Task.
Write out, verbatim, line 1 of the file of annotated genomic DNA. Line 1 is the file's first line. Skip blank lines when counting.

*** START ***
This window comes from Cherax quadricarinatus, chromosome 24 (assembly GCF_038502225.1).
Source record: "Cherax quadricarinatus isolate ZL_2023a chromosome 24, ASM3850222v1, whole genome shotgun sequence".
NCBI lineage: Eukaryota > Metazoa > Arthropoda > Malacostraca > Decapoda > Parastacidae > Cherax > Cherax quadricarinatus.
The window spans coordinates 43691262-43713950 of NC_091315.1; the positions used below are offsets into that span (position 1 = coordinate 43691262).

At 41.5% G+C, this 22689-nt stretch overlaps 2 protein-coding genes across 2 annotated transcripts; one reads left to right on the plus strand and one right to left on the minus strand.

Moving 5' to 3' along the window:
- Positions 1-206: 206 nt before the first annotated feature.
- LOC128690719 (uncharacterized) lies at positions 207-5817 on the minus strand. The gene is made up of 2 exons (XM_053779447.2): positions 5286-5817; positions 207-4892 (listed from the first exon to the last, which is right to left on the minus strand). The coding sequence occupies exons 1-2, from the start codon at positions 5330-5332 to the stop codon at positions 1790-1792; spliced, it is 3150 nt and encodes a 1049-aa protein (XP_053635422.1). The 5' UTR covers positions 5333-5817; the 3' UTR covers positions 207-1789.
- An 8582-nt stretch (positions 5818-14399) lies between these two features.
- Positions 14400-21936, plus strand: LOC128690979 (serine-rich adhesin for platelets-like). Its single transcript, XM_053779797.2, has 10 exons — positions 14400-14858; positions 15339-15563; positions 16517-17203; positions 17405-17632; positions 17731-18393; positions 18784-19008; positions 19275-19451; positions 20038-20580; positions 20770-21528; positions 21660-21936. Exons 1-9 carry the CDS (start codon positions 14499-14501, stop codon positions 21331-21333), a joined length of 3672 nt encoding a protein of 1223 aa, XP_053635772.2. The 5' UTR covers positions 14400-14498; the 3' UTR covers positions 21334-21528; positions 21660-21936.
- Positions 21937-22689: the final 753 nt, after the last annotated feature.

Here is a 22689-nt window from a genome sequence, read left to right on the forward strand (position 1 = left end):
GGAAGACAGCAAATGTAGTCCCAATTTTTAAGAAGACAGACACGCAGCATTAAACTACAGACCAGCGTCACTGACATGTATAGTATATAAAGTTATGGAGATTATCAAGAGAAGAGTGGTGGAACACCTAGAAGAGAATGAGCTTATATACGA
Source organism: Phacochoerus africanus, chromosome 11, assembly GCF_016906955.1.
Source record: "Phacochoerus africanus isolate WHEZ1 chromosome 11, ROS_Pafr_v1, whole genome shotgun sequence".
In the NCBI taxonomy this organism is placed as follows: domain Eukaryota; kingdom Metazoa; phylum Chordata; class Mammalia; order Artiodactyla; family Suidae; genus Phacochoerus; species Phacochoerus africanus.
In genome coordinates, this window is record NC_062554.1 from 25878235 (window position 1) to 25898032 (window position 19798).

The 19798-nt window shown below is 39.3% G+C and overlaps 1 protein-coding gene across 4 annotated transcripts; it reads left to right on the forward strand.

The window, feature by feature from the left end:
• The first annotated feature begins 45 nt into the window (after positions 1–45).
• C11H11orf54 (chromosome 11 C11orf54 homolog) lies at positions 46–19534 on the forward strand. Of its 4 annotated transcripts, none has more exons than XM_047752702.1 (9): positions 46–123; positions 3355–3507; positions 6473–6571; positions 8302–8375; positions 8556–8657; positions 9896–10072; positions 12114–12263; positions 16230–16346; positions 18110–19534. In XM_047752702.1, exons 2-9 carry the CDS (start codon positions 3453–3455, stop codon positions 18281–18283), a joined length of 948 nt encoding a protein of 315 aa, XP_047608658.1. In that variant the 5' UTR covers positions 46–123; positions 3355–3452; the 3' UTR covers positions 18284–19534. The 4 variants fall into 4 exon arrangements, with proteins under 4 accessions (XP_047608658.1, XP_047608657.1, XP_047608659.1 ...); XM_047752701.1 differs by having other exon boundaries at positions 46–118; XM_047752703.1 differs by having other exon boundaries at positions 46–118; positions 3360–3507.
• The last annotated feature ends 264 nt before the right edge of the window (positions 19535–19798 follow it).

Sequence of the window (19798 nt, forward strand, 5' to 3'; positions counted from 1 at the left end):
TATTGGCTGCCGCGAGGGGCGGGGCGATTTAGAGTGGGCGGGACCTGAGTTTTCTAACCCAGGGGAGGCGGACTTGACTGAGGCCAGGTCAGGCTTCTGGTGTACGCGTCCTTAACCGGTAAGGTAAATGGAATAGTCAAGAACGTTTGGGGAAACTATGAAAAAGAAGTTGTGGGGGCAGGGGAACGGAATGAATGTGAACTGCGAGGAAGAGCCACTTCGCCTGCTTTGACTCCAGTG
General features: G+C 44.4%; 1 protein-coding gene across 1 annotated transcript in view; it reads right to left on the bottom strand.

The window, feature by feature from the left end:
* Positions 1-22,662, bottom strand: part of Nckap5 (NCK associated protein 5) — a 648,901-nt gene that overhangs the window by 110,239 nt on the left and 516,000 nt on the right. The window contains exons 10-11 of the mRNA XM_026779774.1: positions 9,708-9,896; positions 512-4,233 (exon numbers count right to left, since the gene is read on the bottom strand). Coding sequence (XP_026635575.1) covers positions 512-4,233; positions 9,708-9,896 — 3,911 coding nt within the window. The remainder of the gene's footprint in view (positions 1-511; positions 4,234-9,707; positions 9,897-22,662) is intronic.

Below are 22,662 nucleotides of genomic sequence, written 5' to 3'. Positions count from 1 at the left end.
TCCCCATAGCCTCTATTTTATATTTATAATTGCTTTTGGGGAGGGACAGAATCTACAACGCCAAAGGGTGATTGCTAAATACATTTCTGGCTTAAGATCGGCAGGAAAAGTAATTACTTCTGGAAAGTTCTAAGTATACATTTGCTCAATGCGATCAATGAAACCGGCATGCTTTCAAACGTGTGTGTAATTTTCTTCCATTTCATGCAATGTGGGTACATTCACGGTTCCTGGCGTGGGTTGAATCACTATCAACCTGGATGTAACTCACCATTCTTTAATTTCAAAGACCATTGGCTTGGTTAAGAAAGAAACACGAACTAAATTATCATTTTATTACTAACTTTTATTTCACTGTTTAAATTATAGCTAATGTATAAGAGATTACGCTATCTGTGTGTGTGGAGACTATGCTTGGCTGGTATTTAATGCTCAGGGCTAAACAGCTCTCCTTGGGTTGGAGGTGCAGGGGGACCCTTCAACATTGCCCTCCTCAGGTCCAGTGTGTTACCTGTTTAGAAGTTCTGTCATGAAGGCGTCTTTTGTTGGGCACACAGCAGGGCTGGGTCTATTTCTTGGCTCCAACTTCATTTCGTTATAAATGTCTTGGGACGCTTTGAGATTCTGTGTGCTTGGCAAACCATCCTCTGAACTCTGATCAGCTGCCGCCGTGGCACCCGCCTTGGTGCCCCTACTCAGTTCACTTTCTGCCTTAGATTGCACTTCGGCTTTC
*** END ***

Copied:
This window comes from Cherax quadricarinatus, chromosome 24 (assembly GCF_038502225.1).